Petit-Noir, 5 March 1915
My dear husband, you will have to be brave if you are to see me again soon, […] I thank all the nice fellows you know who had the goodness to tell you not to think about home all the time. They are right, it does you more harm than good. They also have their families, think about it, my darling; they have to make the same sacrifices as you; they take it all in their stride, regain their courage and think about it later. […]
It doesn’t do your mother any good to write to you, she is too upset. We should always encourage our dear ones and brave soldiers! She acts neither like a Frenchwoman nor a Christian mother! I have still got three barrels of 16°5 from Algeria. I’m going to see if I can get some from the South.
Uncle Amédée is offering me some 9° Boyer Béziers at 14 francs, shipping from the station. I am waiting for the samples. The wines are a bit more expensive.
I am in excellent health, what about you, my dear husband?
Millions of kisses.
Petit-Noir, 2 June 
My dearest husband. In between customers, I’m writing to tell you that I love you and that day and night I only think of you, my darling. […] I only wish for one thing, not for you to come back here because you have to see your duty through but that they put you somewhere where I can come and see you as often as possible. That will be enough for us in wartime, we need to be grateful for small mercies during these terrible times! So many have been deprived of them forever! […]
It is a bit mean of you to lay the blame on me when I don’t deserve it. I have a clean conscience and feel perfectly at ease, so when will you be able to stop all this reproaching? It’s very unfair and I don’t understand you. You always compare me with some passionate character from a novel and I am, thank goodness, far from being that. But when all said and done, you have had this idea for months and I haven’t managed to persuade you that it isn’t true. It really is unfortunate as the thought depresses me as it used to when you were here. You mustn’t believe that all women are to blame. Yes, many of them are but fortunately there are some who are steer clear of the temptations of this ugly world. You can rely on me, without a shadow of a doubt. Once again, I have a clear conscience and these things are just between us! […]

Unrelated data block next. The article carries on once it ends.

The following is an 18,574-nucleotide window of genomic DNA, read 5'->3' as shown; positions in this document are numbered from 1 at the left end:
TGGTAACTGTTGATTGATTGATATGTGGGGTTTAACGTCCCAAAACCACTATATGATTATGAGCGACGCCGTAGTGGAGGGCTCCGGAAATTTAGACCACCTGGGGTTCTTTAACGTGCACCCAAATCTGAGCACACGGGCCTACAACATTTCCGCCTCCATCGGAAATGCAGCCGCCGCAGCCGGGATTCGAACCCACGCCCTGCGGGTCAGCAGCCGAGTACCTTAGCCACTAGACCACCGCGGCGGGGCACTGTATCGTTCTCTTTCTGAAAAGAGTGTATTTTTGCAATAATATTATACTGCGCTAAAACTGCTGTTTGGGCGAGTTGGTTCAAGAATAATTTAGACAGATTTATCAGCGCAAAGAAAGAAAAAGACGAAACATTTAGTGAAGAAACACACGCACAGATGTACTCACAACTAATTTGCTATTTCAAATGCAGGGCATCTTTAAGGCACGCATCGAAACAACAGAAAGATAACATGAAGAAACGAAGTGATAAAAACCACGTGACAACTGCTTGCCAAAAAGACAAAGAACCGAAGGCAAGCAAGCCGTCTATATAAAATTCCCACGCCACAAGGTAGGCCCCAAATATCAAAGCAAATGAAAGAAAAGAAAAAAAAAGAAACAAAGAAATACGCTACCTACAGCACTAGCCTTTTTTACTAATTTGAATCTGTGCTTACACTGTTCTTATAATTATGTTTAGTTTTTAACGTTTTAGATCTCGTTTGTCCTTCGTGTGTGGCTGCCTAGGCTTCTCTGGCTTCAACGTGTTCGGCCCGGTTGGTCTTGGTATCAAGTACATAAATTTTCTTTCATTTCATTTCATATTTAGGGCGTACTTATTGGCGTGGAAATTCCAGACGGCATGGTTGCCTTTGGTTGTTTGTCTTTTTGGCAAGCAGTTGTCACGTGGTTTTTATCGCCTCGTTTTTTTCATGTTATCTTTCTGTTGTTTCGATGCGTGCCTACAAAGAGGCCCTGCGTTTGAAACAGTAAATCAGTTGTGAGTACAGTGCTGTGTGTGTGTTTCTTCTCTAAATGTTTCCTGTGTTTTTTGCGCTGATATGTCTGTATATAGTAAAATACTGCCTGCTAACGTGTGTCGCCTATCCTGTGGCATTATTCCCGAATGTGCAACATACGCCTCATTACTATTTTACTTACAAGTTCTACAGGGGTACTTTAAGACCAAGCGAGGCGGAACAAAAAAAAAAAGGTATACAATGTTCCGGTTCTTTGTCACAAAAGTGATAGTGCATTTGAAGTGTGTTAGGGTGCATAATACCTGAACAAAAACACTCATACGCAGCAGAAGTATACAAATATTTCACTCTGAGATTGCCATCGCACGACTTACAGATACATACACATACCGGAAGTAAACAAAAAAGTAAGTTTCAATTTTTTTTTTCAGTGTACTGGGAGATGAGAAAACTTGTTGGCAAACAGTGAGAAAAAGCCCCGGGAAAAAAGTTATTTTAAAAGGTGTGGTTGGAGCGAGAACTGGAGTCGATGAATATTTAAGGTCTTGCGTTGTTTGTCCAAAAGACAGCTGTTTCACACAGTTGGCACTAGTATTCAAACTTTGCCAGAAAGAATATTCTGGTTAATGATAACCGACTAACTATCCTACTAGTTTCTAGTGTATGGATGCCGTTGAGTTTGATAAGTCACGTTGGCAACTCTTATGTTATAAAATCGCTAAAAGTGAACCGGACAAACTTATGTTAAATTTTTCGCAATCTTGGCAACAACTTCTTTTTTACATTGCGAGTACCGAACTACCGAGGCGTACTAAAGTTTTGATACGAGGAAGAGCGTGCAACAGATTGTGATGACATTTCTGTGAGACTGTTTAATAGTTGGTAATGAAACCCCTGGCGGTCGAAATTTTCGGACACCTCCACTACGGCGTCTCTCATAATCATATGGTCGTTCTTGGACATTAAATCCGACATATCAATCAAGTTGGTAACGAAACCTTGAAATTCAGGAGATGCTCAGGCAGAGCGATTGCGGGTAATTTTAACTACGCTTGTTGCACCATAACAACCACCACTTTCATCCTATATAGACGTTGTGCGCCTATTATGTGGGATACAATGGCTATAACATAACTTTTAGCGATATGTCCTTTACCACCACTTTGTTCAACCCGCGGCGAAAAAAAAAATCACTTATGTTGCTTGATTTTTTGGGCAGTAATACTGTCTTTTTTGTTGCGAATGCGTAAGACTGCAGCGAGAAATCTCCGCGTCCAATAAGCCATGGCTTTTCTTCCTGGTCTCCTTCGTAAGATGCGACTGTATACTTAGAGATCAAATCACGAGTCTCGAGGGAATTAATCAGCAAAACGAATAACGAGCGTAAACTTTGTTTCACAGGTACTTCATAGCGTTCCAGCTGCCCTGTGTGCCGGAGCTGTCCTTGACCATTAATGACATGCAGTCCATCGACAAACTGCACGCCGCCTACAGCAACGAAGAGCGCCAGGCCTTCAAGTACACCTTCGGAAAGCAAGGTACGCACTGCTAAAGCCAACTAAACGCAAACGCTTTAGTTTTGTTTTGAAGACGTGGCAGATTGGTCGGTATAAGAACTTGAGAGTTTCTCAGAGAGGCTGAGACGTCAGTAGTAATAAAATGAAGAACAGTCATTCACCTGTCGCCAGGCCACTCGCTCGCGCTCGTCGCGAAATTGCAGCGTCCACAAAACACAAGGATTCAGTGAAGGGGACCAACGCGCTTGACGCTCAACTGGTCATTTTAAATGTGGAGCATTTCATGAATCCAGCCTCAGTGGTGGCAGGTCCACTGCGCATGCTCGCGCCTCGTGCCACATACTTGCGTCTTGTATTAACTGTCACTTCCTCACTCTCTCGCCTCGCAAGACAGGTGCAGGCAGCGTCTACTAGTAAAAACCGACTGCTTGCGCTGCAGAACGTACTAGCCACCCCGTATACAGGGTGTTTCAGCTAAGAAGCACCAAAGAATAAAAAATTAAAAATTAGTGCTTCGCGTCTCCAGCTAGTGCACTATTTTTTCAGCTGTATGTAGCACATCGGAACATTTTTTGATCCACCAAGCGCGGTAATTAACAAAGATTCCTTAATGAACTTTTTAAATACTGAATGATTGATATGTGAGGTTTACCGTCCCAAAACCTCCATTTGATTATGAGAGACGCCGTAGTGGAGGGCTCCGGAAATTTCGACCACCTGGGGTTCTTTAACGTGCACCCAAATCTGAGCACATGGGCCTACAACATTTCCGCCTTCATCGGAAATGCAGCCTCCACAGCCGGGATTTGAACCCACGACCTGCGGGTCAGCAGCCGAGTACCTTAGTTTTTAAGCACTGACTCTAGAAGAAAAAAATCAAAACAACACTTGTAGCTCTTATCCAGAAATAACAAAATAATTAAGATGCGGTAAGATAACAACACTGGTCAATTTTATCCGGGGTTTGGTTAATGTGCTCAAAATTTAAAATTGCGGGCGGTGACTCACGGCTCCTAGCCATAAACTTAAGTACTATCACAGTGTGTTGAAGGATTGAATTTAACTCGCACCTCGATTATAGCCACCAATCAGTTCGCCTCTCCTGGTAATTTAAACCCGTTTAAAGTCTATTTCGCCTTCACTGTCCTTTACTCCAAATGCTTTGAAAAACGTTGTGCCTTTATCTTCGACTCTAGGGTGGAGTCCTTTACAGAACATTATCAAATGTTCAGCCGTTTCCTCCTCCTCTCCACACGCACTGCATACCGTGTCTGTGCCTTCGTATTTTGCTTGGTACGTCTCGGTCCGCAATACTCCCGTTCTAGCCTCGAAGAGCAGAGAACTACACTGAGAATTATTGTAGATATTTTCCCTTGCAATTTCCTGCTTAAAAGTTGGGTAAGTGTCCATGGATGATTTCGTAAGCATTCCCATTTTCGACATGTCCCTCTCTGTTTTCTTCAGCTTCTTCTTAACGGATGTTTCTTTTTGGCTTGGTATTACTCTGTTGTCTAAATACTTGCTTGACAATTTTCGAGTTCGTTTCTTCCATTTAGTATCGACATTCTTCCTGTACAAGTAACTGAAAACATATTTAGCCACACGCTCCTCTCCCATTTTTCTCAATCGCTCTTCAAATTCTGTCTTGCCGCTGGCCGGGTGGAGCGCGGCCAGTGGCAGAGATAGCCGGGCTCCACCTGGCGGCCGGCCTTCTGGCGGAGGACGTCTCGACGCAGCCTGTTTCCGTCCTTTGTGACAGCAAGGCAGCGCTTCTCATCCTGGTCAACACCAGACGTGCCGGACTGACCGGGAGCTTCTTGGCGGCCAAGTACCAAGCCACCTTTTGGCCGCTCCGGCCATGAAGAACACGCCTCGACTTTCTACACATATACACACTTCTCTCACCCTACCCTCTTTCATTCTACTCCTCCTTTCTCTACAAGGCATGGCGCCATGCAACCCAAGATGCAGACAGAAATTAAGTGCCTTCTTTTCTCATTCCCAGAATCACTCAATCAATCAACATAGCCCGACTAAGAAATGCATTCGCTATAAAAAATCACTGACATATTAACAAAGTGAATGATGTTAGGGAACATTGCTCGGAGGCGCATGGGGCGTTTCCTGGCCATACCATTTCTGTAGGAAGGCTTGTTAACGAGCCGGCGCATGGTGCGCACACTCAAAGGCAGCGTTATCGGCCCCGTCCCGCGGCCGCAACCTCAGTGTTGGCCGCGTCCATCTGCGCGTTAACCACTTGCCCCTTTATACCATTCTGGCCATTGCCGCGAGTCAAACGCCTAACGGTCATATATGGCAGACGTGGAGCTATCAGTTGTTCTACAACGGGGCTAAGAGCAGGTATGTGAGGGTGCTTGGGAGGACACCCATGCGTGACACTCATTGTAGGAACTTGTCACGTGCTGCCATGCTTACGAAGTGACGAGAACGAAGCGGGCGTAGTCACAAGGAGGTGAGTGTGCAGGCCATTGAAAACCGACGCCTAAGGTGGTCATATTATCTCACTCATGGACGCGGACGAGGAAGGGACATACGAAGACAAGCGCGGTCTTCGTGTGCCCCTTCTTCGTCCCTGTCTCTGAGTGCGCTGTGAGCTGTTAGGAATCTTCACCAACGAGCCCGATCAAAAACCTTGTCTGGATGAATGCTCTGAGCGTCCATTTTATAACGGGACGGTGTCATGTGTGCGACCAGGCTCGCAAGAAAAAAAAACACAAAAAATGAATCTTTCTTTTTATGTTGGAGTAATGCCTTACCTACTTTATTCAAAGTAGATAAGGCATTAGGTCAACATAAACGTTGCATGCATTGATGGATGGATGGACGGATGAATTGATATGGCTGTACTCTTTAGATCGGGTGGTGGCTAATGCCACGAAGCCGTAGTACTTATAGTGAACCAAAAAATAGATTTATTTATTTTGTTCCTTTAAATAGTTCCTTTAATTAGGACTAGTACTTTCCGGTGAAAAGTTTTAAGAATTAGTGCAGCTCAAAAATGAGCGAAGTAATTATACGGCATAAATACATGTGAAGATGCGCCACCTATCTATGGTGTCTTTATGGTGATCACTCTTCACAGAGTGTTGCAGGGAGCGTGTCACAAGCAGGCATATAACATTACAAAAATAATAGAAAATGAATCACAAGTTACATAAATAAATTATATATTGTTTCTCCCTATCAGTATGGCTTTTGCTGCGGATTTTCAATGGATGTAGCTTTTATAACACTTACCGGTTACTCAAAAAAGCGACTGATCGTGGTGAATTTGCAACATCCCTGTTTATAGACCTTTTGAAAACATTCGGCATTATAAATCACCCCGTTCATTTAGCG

With hugs, cuddles and a tender loving squeeze in my arms. Until the happy time comes when we really can hug each other, I’m going to make sure you get my kisses down their every day.
All yours, G.
Excerpt from correspondence between Yvonne and Maurice Retour, manager of a weaving mill in Orne, called up into the 205th Infantry Regiment. Having volunteered to go to the front, he was killed in combat on 27 September 1915.
Monday, 16 November 1914
My adorable little Maurice,
On my way back from Mass, I met the postman who said, “You have a letter from your husband!” …
You can imagine how gladly I climbed the hill despite the wind and rain. […]
I no longer remember exactly what I wrote to you on 4 and 5 November, but just knowing that you find me beautiful makes me blush. This is love, so you have to believe it... but if only you knew how much I desire you! ..
When do you think the war will end?
[…] Are you receiving all my letters?
I write to you every evening so you will be able to tell from the date if any of my letters are missing. Did you receive the one in which I gave you the business figures for the last three months? 90 000 F more in revenue than in 1913, August, September and October. Henri has written to you with a lot of details and I registered this letter so that you are sure of getting but it may take longer to arrive.
[…] Michel has become very mischievous. He holds out a notebook for his grandmother and when she goes to get it, he pulls it away shrieking with laughter. The rascal! He sends you his lovely smile. A hug from me with all my heart.
Queussec* my love
[* A term of endearment used in Brittany]
Clémentine Vidal-Naquet, Correspondances conjugales 1914-1918: Dans l'intimité de la Grande Guerre, Paris, Editions Robert Laffont, 2014.
The second excerpt from correspondence is taken from
Constant M.,Gabrielle M. , Des Tranchées à l'alcôve - Correspondance amoureuse et érotique pendant la guerre, Imago 2006